High-level quadriplegia is a devastating condition with limited treatment options. Bone marrow derived stem cells (BMSCs) are reported to have immunomodulatory and neurotrophic effects in spinal cord injury (SCI). We report a subject with complete C2 SCI who received three anatomically targeted intrathecal infusions of BMSCs under a single-patient expanded access investigational new drug (IND). She underwent intensive physical therapy and was followed for >2 years. At end-point, her American Spinal Injury Association Impairment Scale (AIS) grade improved from A to B, and she recovered focal pressure touch sensation over several body areas. We conducted serial neurophysiological testing to monitor changes in residual connectivity. Motor, sensory, and autonomic system testing included motor evoked potentials (MEPs), somatosensory evoked potentials (SSEPs), electromyography (EMG) recordings, F waves, galvanic skin responses, and tilt-table responses. The quality and magnitude of voluntary EMG activations increased over time, but remained below the threshold of clinically obvious movement. Unexpectedly, at 14 months post-injury, deep inspiratory maneuvers triggered respiratory-like EMG bursting in the biceps and several other muscles. This finding means that connections between respiratory neurons and motor neurons were newly established, or unmasked. We also report serial analysis of MRI, International Standards for Neurological Classification of SCI (ISNCSCI), pulmonary function, pain scores, cerebrospinal fluid (CSF) cytokines, and bladder assessment. As a single case, the linkage of the clinical and neurophysiological changes to either natural history or to the BMSC infusions cannot be resolved. Nevertheless, such detailed neurophysiological assessment of high cervical SCI patients is rarely performed. Our findings indicate that electrophysiology studies are sensitive to define both residual connectivity and new plasticity.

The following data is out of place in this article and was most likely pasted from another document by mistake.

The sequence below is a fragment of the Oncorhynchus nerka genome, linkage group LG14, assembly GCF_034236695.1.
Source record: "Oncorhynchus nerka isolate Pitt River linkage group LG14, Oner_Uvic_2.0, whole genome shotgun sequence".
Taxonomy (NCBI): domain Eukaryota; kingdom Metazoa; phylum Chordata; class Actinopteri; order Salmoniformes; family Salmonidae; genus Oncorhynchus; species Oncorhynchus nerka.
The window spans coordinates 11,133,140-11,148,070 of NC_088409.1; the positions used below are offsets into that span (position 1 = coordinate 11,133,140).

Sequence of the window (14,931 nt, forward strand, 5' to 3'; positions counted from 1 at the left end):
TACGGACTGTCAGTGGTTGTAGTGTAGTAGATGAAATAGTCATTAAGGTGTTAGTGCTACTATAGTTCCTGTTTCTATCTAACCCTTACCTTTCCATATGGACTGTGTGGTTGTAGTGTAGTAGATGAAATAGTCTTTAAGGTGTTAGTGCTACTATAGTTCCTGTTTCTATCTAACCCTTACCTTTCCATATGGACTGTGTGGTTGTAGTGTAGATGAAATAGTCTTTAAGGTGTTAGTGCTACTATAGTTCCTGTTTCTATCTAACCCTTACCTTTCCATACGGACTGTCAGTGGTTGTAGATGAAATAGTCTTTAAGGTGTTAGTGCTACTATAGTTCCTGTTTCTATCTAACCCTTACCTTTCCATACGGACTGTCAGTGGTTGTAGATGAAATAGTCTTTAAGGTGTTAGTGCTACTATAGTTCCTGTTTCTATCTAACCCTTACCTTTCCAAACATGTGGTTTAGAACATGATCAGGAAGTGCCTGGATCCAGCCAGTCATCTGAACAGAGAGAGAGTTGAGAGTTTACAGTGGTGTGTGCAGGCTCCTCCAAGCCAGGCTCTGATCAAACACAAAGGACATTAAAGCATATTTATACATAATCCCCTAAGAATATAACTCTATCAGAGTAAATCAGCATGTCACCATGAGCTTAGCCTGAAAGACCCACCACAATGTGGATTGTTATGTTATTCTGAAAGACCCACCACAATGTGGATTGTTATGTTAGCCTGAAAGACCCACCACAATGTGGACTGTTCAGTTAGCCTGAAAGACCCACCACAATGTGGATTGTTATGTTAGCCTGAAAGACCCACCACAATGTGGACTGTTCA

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http://dx.doi.org/10.1089/neu.2018.5716DOI Listing
February 2019

Intraspinal Delivery of Schwann Cells for Spinal Cord Injury.

Methods Mol Biol 2018 ;1739:467-484

The Miami Project to Cure Paralysis, University of Miami, Miller School of Medicine, Miami, FL, USA.